For the Spy


Under the head 'Earthquake,' in last Liberty Hall, the fears of its editors appear to be 'tremblingly alive' to consequences that may result to the good name of their foster town Cincinnati; - - 'We feel it a duty' say they, 'to advert to a publication in the Western Spy of Saturday last, in which it is stated, that for three weeks after the 16th ult. one or more earthquakes were felt every day; and that, with intervals of one or more days, they had been constant down to the 25th inst. during which one occurred and "others were expected!"  They next confidently announce that 11 shocks, only, have been felt here since the earthquake commenced. - - Now, Messrs. Printers, I have no hesitation in appealing to the discerning part of this town for the general truth of your statements and whether they have not, in the aggregate, experienced more than thrice that number of shocks.  Citizens of Cincinnati, and its vicinity, respectable for their number of intelligence, their diligence and accuracy of observation, and not less anxious for 'the truth to be told' than the editors of that paper, all concur (with slight shades of difference inseparable from the peculiarity of the subject) in believing your statements to be generally correct.  But, Messrs. Printers, I well remember, that, at two different times, when yellow fever appeared in N. York and Philadelphia, its existence was strenuously and fatally denied for some weeks together - - aye, and by many of the healing faculty too - - fearful the character of their darling cities might suffer, and themselves become unpopular - - til at length it could no longer be concealed.  Thus were wantonly sacrificed hundreds of lives, which might have been saved by a timely flight from the seat of pestilence - - and thus narrow prejudice, fortified by avarice and self interest, warred against humanity.  Do not imagine, for a moment, that I am impressed with a sense of imminent danger to this town, or its inhabitants, from any convulsions that may threaten it at this time; believing as I do (and as every mortal, blessed with common sense and reflection must believe) that Cincinnati is not 'in the focus of this grand operation.'  Facts already known are opposed to it.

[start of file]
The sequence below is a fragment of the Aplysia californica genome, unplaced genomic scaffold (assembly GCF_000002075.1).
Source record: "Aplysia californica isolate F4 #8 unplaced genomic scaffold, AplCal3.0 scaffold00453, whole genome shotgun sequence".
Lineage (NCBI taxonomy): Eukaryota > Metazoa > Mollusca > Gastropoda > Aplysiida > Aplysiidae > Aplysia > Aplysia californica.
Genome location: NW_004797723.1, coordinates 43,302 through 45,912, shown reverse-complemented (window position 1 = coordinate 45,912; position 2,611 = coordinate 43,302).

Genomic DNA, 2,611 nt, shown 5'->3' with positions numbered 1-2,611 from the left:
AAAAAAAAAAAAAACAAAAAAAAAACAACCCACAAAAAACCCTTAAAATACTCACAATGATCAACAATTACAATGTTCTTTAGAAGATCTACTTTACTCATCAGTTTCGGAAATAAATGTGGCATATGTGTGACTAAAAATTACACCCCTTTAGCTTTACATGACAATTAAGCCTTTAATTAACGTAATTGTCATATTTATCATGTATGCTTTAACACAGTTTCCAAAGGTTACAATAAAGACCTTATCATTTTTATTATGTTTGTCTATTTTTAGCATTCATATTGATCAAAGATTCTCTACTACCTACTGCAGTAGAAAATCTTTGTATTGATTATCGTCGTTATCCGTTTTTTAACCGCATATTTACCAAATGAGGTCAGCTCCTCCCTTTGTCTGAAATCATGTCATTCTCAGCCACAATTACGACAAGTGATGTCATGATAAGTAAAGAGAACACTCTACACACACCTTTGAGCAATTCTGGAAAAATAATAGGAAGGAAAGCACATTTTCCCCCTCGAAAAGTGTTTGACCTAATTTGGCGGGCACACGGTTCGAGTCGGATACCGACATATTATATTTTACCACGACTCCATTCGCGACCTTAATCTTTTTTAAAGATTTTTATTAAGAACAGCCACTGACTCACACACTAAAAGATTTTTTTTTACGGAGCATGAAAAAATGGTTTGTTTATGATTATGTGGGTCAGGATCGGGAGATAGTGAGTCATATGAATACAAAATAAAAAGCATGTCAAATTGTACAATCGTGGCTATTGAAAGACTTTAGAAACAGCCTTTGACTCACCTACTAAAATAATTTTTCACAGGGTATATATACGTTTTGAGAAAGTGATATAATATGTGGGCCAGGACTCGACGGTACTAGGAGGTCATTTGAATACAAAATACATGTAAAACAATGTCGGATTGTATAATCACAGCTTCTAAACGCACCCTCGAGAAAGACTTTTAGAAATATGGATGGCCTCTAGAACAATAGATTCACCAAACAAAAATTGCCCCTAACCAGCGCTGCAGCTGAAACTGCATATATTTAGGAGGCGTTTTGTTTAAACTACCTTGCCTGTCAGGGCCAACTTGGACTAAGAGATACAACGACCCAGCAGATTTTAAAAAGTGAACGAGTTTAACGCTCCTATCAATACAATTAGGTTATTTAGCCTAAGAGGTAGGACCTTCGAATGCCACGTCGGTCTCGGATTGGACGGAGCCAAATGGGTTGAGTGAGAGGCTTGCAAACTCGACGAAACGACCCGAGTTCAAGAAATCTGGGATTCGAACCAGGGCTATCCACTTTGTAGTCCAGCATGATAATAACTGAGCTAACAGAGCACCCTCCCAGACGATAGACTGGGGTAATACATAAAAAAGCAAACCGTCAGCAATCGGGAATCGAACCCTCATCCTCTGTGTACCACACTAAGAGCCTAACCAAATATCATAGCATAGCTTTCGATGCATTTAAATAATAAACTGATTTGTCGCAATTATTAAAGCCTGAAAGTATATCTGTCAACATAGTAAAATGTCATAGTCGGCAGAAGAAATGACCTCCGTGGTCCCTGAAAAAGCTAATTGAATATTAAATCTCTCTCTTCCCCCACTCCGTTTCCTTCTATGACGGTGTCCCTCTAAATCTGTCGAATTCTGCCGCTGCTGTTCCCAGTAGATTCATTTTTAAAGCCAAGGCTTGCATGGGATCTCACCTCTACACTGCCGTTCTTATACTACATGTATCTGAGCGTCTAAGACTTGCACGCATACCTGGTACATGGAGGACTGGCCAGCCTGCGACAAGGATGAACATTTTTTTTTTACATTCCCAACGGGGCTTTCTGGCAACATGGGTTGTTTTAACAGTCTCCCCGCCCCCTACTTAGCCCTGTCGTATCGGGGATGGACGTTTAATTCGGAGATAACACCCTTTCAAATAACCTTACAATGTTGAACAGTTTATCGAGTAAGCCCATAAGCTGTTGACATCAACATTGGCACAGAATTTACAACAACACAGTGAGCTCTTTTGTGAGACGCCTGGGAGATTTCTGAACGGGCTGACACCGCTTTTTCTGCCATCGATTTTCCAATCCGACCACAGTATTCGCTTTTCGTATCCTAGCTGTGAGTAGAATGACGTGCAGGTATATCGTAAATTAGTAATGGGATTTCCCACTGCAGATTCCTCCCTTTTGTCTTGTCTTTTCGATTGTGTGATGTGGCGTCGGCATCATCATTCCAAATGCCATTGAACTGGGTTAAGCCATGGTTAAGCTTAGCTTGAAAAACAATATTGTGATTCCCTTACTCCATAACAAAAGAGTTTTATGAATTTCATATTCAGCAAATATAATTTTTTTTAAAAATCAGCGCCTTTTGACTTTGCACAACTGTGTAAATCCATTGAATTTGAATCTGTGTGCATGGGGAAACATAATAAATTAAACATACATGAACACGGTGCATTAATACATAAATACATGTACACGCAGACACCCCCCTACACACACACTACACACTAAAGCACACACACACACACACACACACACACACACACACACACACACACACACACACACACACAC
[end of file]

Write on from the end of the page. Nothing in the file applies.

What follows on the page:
In regard to three words above-"OTHERS WERE EXPECTED"-and which the editors have sneeringly selected and enclosed between double quotation marks, it is only necessary to say that the expectation has been realized.

As the charge of exaggeration, on your part, appears to be one of the objects of the publication in view, let us now see on whose side the exaggeration lies. In Liberty Hall of hte 29th January, there was given an account of the Earthquake as it appeared, on the Mississippi betwen N. Madrid andthe Chickasaw Bluffs, taken from a letter to this place, of which that account professed to be the substance.  Millions of trees are made to start from thebottom of the river during oen of the concussions. - - Now, sirs, I myself have perused that same letter, and can positively affirm the word millions is not to bound throughoutt he whole of it. - - But I am not disposed to cavil.  You ahve alrady published an abscract of that letter, methodically digested and correct in substance.


January 30, 1812

Made possible by the Rivers Institute and the
History Department of Hanover College.


How to cite this article:  "For the Spy" Western Spy (Cincinnati, Ohio), 8 Feb. 1812, p. 3, available at